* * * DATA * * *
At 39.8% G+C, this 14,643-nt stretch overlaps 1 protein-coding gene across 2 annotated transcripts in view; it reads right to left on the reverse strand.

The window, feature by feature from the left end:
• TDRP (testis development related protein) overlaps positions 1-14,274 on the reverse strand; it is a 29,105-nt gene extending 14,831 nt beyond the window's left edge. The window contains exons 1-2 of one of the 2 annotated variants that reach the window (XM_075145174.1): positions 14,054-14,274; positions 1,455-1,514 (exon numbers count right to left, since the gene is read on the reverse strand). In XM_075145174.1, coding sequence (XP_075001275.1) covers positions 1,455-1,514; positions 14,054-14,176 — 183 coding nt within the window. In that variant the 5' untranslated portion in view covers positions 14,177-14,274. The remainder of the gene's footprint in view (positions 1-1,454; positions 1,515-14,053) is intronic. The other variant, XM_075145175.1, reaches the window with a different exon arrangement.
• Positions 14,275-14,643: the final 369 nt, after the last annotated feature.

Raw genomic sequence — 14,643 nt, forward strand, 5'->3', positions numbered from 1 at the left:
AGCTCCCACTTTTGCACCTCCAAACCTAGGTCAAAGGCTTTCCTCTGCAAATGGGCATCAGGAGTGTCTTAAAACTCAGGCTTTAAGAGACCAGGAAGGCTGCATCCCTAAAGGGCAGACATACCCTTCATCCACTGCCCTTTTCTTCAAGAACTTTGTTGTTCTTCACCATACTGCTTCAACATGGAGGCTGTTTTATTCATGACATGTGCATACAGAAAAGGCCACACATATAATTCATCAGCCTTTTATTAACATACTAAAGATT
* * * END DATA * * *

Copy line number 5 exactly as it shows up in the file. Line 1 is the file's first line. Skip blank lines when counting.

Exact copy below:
Raw genomic sequence — 14,643 nt, forward strand, 5'->3', positions numbered from 1 at the left: